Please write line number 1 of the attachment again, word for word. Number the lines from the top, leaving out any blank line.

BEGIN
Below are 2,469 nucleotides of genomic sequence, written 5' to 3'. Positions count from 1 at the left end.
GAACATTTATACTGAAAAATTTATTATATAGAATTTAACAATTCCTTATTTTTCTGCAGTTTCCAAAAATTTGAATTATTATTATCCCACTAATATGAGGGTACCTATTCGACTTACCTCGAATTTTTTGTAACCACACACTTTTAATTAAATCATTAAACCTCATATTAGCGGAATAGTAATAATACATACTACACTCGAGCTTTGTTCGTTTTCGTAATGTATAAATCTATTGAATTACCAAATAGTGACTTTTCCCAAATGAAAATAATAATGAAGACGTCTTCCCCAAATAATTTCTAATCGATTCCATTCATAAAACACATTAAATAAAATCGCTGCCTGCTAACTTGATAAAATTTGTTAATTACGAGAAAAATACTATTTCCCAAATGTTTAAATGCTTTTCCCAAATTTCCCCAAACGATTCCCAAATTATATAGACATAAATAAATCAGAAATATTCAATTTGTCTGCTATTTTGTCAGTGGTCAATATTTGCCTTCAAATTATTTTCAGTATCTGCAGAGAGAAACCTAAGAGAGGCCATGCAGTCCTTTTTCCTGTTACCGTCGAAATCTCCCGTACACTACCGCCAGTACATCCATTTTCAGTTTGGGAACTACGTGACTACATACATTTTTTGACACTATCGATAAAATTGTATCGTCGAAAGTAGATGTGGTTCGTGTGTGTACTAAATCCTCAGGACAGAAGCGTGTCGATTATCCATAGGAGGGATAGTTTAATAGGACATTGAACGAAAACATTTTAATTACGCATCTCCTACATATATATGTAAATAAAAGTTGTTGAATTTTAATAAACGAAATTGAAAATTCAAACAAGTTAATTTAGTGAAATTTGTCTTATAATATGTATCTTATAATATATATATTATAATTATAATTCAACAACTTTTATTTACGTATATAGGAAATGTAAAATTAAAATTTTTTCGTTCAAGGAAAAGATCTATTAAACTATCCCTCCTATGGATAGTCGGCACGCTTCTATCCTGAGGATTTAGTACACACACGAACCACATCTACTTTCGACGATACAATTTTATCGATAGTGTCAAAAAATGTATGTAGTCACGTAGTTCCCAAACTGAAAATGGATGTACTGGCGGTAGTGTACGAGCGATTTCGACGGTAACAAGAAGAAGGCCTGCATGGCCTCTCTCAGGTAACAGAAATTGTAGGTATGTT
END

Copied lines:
Below are 2,469 nucleotides of genomic sequence, written 5' to 3'. Positions count from 1 at the left end.